Saturday, January 25, 2020

3 Ways To Play The Jew's Harp

The mysterious quality of this music is associated in some cultures with functions such as courtship, secret communication, healing, or the singing of exhibition included a purpose-made interactive CD-Rom, which revealed the facts behind these 'secret sounds'.

I don't know why the harp is in pitched percussion - I thought they were part of the group of "stringed" instruments (at least that is where you can find them in EWQLSO), but yes, the harp is a beautiful instrument and in a class of its own (with piano and guitar).

The connection between oral cavity and air tube is closed by the tongue when speaking "ng" like in the suffix "-ing": Silently pronouncing "ing ing ing ing" while playing the jew's harp results in an interesting effect that is heard in the first part of sound example 10 (160 KB).

Thus, if the primitive sound of the tongue is C, the series of reciprocated sounds would be C, E, G, B♭, C, D, E, F, G, etc., and by using two or more instruments in different keys, a complete scale may by obtained, and extremely original and beautiful effects produced.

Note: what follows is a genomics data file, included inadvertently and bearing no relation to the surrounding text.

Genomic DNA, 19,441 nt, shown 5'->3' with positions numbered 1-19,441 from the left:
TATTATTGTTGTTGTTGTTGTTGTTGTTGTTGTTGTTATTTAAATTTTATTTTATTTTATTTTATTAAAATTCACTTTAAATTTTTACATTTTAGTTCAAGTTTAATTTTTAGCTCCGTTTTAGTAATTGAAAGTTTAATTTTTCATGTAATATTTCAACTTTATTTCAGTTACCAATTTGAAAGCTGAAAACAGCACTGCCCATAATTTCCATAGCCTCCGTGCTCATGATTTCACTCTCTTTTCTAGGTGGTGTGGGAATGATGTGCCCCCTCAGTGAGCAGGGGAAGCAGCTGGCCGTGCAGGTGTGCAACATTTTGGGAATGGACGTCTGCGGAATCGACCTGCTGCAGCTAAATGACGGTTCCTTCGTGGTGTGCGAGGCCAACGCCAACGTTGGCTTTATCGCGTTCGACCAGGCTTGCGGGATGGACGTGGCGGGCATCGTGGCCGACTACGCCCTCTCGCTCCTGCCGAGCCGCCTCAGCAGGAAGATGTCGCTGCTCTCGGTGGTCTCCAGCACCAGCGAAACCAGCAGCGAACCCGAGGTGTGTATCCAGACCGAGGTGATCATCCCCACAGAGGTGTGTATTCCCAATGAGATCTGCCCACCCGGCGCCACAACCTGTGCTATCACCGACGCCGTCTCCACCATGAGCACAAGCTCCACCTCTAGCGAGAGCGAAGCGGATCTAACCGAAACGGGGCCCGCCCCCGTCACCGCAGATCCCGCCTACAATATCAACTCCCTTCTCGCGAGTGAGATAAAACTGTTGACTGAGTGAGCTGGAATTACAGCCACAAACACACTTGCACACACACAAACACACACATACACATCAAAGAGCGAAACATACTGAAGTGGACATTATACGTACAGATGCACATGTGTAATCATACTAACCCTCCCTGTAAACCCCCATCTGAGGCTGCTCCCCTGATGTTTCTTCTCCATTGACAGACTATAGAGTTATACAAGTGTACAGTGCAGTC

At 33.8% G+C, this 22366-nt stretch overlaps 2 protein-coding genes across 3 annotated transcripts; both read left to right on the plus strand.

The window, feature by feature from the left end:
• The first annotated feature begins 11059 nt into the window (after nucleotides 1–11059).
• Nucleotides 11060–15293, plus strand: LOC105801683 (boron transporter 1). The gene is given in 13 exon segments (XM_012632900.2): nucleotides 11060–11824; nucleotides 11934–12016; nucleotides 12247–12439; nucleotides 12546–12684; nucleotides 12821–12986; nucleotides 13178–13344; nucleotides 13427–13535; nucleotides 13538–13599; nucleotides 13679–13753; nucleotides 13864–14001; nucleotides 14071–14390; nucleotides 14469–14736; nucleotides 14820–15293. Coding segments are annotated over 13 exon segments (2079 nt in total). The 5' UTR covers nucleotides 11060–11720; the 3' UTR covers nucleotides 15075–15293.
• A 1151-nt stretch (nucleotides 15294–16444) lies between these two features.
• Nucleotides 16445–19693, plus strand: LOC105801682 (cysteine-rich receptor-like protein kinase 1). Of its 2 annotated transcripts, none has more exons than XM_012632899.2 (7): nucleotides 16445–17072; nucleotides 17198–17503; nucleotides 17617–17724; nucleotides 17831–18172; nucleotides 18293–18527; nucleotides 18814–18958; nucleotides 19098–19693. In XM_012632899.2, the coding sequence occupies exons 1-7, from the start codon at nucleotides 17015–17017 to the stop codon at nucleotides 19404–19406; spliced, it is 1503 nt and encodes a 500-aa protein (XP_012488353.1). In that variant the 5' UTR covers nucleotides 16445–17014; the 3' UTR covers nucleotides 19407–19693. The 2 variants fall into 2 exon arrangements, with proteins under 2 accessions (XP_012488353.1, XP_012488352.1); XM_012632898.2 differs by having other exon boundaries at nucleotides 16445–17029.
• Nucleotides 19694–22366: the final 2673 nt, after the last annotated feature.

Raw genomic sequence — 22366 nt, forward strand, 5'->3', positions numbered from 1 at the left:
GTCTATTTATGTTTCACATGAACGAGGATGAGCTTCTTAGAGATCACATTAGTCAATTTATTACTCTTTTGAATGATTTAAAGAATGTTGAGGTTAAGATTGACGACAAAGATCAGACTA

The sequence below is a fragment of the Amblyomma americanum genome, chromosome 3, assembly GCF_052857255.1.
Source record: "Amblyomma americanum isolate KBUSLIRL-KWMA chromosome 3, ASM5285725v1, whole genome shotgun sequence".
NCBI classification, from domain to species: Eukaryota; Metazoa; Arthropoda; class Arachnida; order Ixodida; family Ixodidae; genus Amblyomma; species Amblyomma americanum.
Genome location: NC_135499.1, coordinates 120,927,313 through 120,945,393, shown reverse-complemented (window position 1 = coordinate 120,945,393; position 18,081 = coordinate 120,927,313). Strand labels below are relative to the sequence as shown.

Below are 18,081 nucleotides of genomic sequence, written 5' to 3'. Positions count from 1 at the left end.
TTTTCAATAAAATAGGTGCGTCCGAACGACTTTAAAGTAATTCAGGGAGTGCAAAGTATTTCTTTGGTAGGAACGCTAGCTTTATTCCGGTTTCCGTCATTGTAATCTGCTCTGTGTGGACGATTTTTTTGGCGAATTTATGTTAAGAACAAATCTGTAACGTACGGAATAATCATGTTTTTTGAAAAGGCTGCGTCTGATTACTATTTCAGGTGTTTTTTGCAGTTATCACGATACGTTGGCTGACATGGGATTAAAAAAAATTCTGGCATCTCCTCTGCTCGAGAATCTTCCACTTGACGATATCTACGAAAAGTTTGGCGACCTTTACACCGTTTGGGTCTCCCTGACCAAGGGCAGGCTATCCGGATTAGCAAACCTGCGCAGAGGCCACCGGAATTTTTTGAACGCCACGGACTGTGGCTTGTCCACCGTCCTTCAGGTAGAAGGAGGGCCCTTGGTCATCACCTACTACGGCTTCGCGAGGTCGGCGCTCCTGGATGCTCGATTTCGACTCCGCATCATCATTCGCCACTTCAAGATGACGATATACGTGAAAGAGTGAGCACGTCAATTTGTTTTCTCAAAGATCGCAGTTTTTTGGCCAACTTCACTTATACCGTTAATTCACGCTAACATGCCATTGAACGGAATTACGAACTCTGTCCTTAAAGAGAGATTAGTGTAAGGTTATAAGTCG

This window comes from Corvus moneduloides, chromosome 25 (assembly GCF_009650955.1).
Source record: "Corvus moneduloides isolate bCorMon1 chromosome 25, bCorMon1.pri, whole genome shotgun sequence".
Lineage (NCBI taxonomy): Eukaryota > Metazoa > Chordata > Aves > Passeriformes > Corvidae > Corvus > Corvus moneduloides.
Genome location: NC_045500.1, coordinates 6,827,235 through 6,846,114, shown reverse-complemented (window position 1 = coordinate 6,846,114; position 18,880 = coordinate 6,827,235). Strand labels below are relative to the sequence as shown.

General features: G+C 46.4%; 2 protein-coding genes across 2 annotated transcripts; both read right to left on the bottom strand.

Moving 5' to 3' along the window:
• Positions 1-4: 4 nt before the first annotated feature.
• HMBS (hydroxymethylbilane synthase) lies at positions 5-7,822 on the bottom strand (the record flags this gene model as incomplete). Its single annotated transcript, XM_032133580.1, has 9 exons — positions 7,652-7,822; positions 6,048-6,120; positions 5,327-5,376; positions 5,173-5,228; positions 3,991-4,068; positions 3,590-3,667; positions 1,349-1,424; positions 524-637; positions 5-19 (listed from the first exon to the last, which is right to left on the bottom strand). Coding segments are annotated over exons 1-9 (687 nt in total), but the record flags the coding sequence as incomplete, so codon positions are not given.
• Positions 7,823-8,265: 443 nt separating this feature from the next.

Handcrafted from stainless steel and carefully tuned to standard pitch costs range between five and thirty dollars in the U. S. The shimmering tones of the instruments have become technically categorized as 'plucked idiophones' appearing more and more in electronic pop, avant-garde jazz in some parts of the world while other parts like Scandinavia enjoy a revival of folk music interwoven with contemporary styling.

A guest remix by minimal techno innovator and Detroit legend Terrance Dixon takes the track Driving While Black in a seriously deep and dark direction, while ADT delivers the Power, a mysterious, pad-driven roller augmented by twitchy arpeggiations, and odd sampled phrases like jaw harp and flute.

The liner notes to this 1978 Turnabout recording point out that Hoffmann is clever in his approach to this problem, in particular in the second andante con variazioni movement of this concerto where the orchestra is assigned the melody and the solo instrument performs arpeggios, producing the chords in rising and falling succession.

So popular was the custom and so discreet and persuasive the sound of the guimbarde (maultrommel) that female virtue was endangered and instruments were repeatedly banned by the authorities," write Anthony Baines in Musical Instruments Through the Ages.

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